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conditional on the economy. i can only point to one of the philly fed president plosser who said the cutback might be 75 or 65 billion. that's why i think it will be a gradual process because he said 7% unemployment would be hit in midyear 2014. so you don't want to cut it in half right away, from 85 to 45 billion knowing you're not going to be done at the earliest until midyear 2014. >> chris, looking at the early futures this morning, and the european markets today, these indices are tracking weaker, which concerns me, because so many market participants are saying investors are now taking in that talk of tapering. why are the markets down today? do you think there is more potential? >> i think we had a run through of the market volatility last wednesday when he spoke before the national bureau of economic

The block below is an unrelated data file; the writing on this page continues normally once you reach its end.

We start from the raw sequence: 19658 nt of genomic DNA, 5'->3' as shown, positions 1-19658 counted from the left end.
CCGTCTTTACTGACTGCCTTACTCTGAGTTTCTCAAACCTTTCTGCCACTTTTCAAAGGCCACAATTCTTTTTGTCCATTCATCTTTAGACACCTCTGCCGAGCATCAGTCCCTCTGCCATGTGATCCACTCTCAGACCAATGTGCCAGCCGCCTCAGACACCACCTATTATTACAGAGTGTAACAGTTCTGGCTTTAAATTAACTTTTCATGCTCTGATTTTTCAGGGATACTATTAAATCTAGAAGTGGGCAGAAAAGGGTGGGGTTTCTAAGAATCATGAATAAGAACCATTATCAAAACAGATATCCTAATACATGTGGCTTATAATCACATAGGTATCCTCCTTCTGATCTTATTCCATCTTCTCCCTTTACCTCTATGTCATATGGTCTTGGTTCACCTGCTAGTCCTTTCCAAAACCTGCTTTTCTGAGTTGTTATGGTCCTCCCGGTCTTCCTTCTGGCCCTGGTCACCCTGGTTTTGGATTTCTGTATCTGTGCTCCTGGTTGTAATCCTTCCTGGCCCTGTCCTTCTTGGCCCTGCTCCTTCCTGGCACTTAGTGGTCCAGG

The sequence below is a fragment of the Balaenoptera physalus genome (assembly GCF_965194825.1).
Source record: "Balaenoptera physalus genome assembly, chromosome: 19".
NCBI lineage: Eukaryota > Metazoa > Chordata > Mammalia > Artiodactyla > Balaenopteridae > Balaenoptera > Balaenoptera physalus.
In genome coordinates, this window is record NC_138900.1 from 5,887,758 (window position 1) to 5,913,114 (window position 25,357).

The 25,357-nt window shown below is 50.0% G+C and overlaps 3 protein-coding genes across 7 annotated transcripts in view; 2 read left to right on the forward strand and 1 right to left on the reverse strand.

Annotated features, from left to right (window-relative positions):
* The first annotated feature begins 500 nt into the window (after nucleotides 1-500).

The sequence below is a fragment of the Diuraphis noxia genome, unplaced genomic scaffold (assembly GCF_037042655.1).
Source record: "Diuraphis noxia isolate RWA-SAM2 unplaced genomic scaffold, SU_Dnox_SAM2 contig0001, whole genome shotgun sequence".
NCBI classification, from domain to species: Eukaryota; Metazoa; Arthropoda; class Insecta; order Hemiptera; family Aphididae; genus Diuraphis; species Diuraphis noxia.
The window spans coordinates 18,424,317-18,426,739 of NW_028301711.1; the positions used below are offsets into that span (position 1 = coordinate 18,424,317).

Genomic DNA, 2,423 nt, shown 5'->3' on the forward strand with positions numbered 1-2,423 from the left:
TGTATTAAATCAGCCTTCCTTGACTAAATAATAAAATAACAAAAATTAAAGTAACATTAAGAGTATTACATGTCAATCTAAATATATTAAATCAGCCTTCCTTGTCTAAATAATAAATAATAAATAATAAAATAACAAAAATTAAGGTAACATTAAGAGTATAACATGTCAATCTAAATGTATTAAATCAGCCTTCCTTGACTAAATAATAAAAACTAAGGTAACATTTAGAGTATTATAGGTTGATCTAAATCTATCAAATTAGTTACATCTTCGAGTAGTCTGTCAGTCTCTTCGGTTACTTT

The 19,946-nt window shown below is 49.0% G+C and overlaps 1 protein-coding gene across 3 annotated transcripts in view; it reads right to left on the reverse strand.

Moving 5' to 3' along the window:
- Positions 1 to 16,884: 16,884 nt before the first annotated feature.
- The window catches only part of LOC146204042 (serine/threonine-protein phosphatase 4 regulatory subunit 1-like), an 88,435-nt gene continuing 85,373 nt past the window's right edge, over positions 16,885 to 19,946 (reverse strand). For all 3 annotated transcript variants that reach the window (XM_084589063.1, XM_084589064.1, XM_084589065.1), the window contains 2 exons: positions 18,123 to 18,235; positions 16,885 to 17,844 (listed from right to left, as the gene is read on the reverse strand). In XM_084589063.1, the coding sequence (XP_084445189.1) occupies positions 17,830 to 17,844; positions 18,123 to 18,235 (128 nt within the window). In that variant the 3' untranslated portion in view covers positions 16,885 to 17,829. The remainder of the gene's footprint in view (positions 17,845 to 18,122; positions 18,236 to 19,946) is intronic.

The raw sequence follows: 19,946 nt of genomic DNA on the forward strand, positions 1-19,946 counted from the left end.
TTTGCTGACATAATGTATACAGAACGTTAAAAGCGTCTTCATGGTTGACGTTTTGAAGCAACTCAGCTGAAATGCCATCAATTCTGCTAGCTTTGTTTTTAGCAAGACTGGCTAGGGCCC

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research. he kind of came out and said, or the market thought he said qe is still very much full on, and, you know, there is quite a bit of volatility. the dollar went down a couple of cents against the euro. it was quite dramatic. now, i think we kind of have gotten that out of our system. we'll see what happens when the actual testimony comes out at 8:30. there is going to be two parts to this. 8:30 new york time. the testimony is coming out early. he is giving the first part of this monetary policy report before the house and that means the republicans there, i think, want to have the testimony early so they can ask him quite pointed questions. as you know, they're not exactly in favor of qe. >> thank you very much for the analysis, chris rupke at bank of tokyo mitsubishi ufj. coming up on cnbc, tune in at 8:25 eastern as u.s. treasuries secretary jack lew kicks off a stellar guest list at delivering alpha conference.